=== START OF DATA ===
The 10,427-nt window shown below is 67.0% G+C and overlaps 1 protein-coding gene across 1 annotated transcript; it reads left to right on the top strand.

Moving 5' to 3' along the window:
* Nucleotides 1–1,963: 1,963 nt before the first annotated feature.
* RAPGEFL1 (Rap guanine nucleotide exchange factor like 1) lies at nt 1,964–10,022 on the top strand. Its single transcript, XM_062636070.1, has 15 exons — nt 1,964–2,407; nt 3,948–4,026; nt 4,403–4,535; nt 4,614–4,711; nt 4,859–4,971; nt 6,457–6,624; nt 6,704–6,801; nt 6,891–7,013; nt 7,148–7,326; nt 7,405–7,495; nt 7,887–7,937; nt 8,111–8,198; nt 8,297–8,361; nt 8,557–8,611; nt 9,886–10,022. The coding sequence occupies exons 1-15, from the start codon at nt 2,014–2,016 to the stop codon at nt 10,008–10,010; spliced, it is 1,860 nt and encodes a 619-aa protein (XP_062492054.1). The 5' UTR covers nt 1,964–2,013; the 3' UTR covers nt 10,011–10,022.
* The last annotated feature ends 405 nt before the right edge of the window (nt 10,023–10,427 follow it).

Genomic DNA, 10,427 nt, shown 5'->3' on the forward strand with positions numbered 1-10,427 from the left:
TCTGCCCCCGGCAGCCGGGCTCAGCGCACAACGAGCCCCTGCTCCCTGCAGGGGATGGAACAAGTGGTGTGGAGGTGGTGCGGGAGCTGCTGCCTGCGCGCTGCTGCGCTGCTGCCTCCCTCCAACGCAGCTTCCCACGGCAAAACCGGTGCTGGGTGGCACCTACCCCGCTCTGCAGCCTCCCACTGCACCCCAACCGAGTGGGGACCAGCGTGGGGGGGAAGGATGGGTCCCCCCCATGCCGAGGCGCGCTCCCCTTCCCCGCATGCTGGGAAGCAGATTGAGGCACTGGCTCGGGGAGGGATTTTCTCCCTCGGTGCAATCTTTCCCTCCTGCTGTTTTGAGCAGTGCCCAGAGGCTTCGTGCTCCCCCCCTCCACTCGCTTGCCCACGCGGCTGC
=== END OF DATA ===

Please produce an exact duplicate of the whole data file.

The 10,427-nt window shown below is 67.0% G+C and overlaps 1 protein-coding gene across 1 annotated transcript; it reads left to right on the top strand.

Moving 5' to 3' along the window:
* Nucleotides 1–1,963: 1,963 nt before the first annotated feature.
* RAPGEFL1 (Rap guanine nucleotide exchange factor like 1) lies at nt 1,964–10,022 on the top strand. Its single transcript, XM_062636070.1, has 15 exons — nt 1,964–2,407; nt 3,948–4,026; nt 4,403–4,535; nt 4,614–4,711; nt 4,859–4,971; nt 6,457–6,624; nt 6,704–6,801; nt 6,891–7,013; nt 7,148–7,326; nt 7,405–7,495; nt 7,887–7,937; nt 8,111–8,198; nt 8,297–8,361; nt 8,557–8,611; nt 9,886–10,022. The coding sequence occupies exons 1-15, from the start codon at nt 2,014–2,016 to the stop codon at nt 10,008–10,010; spliced, it is 1,860 nt and encodes a 619-aa protein (XP_062492054.1). The 5' UTR covers nt 1,964–2,013; the 3' UTR covers nt 10,011–10,022.
* The last annotated feature ends 405 nt before the right edge of the window (nt 10,023–10,427 follow it).

Genomic DNA, 10,427 nt, shown 5'->3' on the forward strand with positions numbered 1-10,427 from the left:
TCTGCCCCCGGCAGCCGGGCTCAGCGCACAACGAGCCCCTGCTCCCTGCAGGGGATGGAACAAGTGGTGTGGAGGTGGTGCGGGAGCTGCTGCCTGCGCGCTGCTGCGCTGCTGCCTCCCTCCAACGCAGCTTCCCACGGCAAAACCGGTGCTGGGTGGCACCTACCCCGCTCTGCAGCCTCCCACTGCACCCCAACCGAGTGGGGACCAGCGTGGGGGGGAAGGATGGGTCCCCCCCATGCCGAGGCGCGCTCCCCTTCCCCGCATGCTGGGAAGCAGATTGAGGCACTGGCTCGGGGAGGGATTTTCTCCCTCGGTGCAATCTTTCCCTCCTGCTGTTTTGAGCAGTGCCCAGAGGCTTCGTGCTCCCCCCCTCCACTCGCTTGCCCACGCGGCTGC